It is currently Tue Oct 16, 2018 10:37 am

 

Grounding the CNC table?

CNC Plasma Cutters are amazing and there is always plenty of knowledge to share and discuss. Use the CNC plasma cutters general forum for this purpose.
anarc
Posts: 7
Joined: Fri Apr 20, 2018 5:20 am

Grounding the CNC table?

Postby anarc » Fri Apr 20, 2018 5:45 am

Hello plasmaniacs,

I am a bit confused about grounding the CNC table.
All those things I read just confuse me more :-(

Most threads talk about putting the ground clamp to the material.
But in fact the clamp to the material is (+) , not ground.
So why is everybody speaking about ground?

If I use the plasma torch manually there is just the + clamp and the - torch and the grounding of the inverter of course which is grounded through the power grid.

So I assume the grounding is just to protect the CNC electronic from potential peaks? Not for my personal safety?

Currently my water tub is not connected to the table, nor is the torch as it got a plastic handle. The rest of the table including the motors housing are connected.

I read it is useful to ground the portal and the z-axis but for what scenario?

thanks

anarc

User avatar
WyoGreen
Elite Contributing Member
Elite Contributing Member
Posts: 674
Joined: Tue Mar 04, 2014 8:36 pm
Location: Cheyenne, Wyoming

Re: Grounding the CNC table?

Postby WyoGreen » Fri Apr 20, 2018 11:38 am

Good grounding practice is to connect the frame of the table to a separate ground rod located close to the table. The reason for this is cut down on noise generated by the plasma arc from affecting the motor and data cables on the table.

You are correct that the plasma machine clamp is not ground. It is the return path for the current from the plasma torch. Best practice on that is to connect it to the material being cut to ensure a good return path to the plasma cutter.

Steve
Precision Plasma gantry
CommandCNC Linux controller w/Feather Touch & PN200 hand controller
HT-45 plasma cutter
Plate Marker
CNC Router table

User avatar
tnbndr
Elite Contributing Member
Elite Contributing Member
Posts: 1411
Joined: Mon Jan 09, 2012 4:30 pm
Location: New Berlin, WI
Contact:

Re: Grounding the CNC table?

Postby tnbndr » Fri Apr 20, 2018 11:47 am

You are correct the plasma clamp is not a ground but the +. People think of it like a welder so call it ground or negative. Most of us understand so don't correct. But that + clamp should be directly to the material you are cutting, not just the table or slats.
Dennis
LDR 4x8, Scribe, DTHCIV
PM45
DeVilbiss Air America 6.5HP, 80Gal., 175psi, Two Stage
[email protected], [email protected]
Miller 211
RW 390E Slip Roll
AutoCAD, SheetCAM, Mach 3
https://www.facebook.com/ikescreations?ref=hl
http://ikescreations.com

User avatar
acourtjester
Elite Contributing Member
Elite Contributing Member
Posts: 3144
Joined: Sat Jun 02, 2012 6:04 pm
Location: Pensacola, Fla

Re: Grounding the CNC table?

Postby acourtjester » Fri Apr 20, 2018 1:05 pm

On the plasma unit it is call a work lead, This helps to keep the polarity clear.
As with many electrical things you have a circuit and the more connections in a circuit the more problems.
Attaching the work lead to the metal being cut gives you the best path for the plasma circuit, going through slats and table frame just adds to the number of connection. The arc OK is a check of the current path for the Plasma circuit, no path no cut.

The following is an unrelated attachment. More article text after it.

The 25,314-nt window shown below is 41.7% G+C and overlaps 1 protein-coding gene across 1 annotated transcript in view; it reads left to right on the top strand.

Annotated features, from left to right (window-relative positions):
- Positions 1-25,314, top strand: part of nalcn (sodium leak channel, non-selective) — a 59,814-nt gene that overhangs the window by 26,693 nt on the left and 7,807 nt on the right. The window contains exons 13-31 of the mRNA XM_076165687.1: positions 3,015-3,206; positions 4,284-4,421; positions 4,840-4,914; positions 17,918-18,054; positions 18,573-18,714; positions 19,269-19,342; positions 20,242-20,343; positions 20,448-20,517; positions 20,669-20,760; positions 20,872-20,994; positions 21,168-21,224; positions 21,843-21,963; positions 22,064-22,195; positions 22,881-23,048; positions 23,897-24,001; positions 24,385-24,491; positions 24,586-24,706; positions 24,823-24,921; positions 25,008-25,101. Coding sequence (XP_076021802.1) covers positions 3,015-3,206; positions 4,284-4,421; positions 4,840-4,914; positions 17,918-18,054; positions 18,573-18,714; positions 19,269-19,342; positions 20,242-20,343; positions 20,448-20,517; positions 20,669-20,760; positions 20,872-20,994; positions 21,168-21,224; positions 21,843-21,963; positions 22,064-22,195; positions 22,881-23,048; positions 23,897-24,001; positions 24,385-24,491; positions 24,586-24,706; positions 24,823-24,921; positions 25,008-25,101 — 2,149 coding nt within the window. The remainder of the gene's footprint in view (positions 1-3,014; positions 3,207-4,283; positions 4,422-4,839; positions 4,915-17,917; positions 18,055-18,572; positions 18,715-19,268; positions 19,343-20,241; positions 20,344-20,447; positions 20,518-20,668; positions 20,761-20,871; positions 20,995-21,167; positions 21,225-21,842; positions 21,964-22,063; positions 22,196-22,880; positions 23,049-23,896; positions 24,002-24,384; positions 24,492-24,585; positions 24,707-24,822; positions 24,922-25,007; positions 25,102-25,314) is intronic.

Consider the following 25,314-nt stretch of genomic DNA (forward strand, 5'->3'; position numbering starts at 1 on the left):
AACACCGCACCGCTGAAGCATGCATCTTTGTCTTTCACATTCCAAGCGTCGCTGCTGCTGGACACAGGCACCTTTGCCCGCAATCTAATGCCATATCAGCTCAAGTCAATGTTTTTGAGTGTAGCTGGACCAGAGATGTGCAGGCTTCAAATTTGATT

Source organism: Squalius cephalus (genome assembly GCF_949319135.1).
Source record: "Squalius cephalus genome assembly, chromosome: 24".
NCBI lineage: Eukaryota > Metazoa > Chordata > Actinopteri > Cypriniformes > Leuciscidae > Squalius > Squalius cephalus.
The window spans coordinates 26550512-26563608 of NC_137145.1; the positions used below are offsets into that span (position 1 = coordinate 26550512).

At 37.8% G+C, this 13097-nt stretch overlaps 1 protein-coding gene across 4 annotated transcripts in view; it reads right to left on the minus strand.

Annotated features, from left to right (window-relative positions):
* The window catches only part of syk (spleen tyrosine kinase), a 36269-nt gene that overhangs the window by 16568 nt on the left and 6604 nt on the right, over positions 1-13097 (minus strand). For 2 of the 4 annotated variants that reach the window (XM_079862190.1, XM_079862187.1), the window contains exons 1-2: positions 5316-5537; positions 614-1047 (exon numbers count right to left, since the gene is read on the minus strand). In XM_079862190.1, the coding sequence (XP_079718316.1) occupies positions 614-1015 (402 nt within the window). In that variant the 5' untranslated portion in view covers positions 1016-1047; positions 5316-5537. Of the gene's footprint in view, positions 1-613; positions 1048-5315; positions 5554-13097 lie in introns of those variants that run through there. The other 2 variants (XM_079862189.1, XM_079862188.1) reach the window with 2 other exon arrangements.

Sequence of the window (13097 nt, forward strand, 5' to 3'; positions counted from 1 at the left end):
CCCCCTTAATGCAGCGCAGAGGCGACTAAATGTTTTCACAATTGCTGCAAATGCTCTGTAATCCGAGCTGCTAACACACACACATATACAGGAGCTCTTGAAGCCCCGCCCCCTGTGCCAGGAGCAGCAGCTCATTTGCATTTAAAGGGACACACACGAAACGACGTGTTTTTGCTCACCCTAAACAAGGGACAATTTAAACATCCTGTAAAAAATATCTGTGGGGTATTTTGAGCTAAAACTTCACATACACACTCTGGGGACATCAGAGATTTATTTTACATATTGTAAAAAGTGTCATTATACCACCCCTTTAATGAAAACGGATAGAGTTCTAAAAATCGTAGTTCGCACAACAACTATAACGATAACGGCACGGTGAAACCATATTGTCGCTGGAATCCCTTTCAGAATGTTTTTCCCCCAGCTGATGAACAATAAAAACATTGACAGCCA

DIY 4X4 Plasma/Router Table
CandCNC DTHC-IV & Feather Touch
Hypertherm PM65 Machine Torch
Drag Knife and Scribe
Miller Mig welder
13" metal lathe
Small Mill
Everlast PM 256 tig

anarc
Posts: 7
Joined: Fri Apr 20, 2018 5:20 am

Re: Grounding the CNC table?

Postby anarc » Fri Apr 20, 2018 1:29 pm

Thanks for the replies. Yes, I read about the rod in the ground but I have no idea how I´d get a 8' rod of copper into the ground. I could split computer and plasma using different phases but the ground would still be the same so that is probably not a good idea either. Any good guess to get around the grounding using the rod?

djreiswig
Elite Contributing Member
Elite Contributing Member
Posts: 339
Joined: Thu Nov 19, 2015 10:02 pm

Re: Grounding the CNC table?

Postby djreiswig » Fri Apr 20, 2018 1:33 pm

I don't have anything grounded on my table other than the power connections and I have had no issues with noise, so I'm not convinced it's all that necessary. JMO.
2014 Bulltear (StarLab) 4x8
C&CNC EtherCut
Mach3, SheetCam, Draftsight
Hypertherm PM65
Oxy/Acetylene Flame Torch
Pneumatic Plate Marker, Ohmic, 10 inch Rotary Chuck (in progress)

anarc
Posts: 7
Joined: Fri Apr 20, 2018 5:20 am

Re: Grounding the CNC table?

Postby anarc » Fri Apr 20, 2018 1:35 pm

So you grounded the table on the power grid ground or not even that ?

djreiswig
Elite Contributing Member
Elite Contributing Member
Posts: 339
Joined: Thu Nov 19, 2015 10:02 pm

Re: Grounding the CNC table?

Postby djreiswig » Fri Apr 20, 2018 1:39 pm

Plug the plasma in to a 220 cord with a ground wire, and the controller into a 110 cord with a ground wire. That's it.
2014 Bulltear (StarLab) 4x8
C&CNC EtherCut
Mach3, SheetCam, Draftsight
Hypertherm PM65
Oxy/Acetylene Flame Torch
Pneumatic Plate Marker, Ohmic, 10 inch Rotary Chuck (in progress)

jimcolt
Elite Contributing Member
Elite Contributing Member
Posts: 2939
Joined: Mon Jul 20, 2009 11:18 pm
Location: New Hampshire

Re: Grounding the CNC table?

Postby jimcolt » Fri Apr 20, 2018 2:10 pm